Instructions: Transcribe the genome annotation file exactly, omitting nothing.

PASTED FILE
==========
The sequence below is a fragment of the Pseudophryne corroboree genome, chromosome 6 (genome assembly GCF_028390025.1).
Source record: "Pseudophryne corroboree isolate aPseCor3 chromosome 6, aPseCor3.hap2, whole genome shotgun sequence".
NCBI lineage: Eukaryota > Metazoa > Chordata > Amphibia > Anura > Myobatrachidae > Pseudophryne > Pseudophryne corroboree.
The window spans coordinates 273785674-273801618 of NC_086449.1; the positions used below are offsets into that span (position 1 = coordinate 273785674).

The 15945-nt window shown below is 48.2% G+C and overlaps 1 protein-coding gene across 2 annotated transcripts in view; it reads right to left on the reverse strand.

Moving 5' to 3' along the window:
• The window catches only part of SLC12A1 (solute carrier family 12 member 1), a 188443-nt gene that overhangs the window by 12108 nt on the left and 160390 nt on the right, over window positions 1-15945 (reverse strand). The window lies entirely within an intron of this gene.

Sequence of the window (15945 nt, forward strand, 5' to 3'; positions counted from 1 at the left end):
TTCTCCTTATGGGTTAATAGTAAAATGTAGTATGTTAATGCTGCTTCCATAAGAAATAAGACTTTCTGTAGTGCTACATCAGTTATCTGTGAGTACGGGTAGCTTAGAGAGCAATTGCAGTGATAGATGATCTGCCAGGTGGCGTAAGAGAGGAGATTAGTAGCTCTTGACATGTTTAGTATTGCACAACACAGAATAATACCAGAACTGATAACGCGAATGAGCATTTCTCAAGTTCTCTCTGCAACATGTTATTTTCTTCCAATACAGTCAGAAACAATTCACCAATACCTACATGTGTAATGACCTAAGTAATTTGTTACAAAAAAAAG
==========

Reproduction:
The sequence below is a fragment of the Pseudophryne corroboree genome, chromosome 6 (genome assembly GCF_028390025.1).
Source record: "Pseudophryne corroboree isolate aPseCor3 chromosome 6, aPseCor3.hap2, whole genome shotgun sequence".
NCBI lineage: Eukaryota > Metazoa > Chordata > Amphibia > Anura > Myobatrachidae > Pseudophryne > Pseudophryne corroboree.
The window spans coordinates 273785674-273801618 of NC_086449.1; the positions used below are offsets into that span (position 1 = coordinate 273785674).

The 15945-nt window shown below is 48.2% G+C and overlaps 1 protein-coding gene across 2 annotated transcripts in view; it reads right to left on the reverse strand.

Moving 5' to 3' along the window:
• The window catches only part of SLC12A1 (solute carrier family 12 member 1), a 188443-nt gene that overhangs the window by 12108 nt on the left and 160390 nt on the right, over window positions 1-15945 (reverse strand). The window lies entirely within an intron of this gene.

Sequence of the window (15945 nt, forward strand, 5' to 3'; positions counted from 1 at the left end):
TTCTCCTTATGGGTTAATAGTAAAATGTAGTATGTTAATGCTGCTTCCATAAGAAATAAGACTTTCTGTAGTGCTACATCAGTTATCTGTGAGTACGGGTAGCTTAGAGAGCAATTGCAGTGATAGATGATCTGCCAGGTGGCGTAAGAGAGGAGATTAGTAGCTCTTGACATGTTTAGTATTGCACAACACAGAATAATACCAGAACTGATAACGCGAATGAGCATTTCTCAAGTTCTCTCTGCAACATGTTATTTTCTTCCAATACAGTCAGAAACAATTCACCAATACCTACATGTGTAATGACCTAAGTAATTTGTTACAAAAAAAAG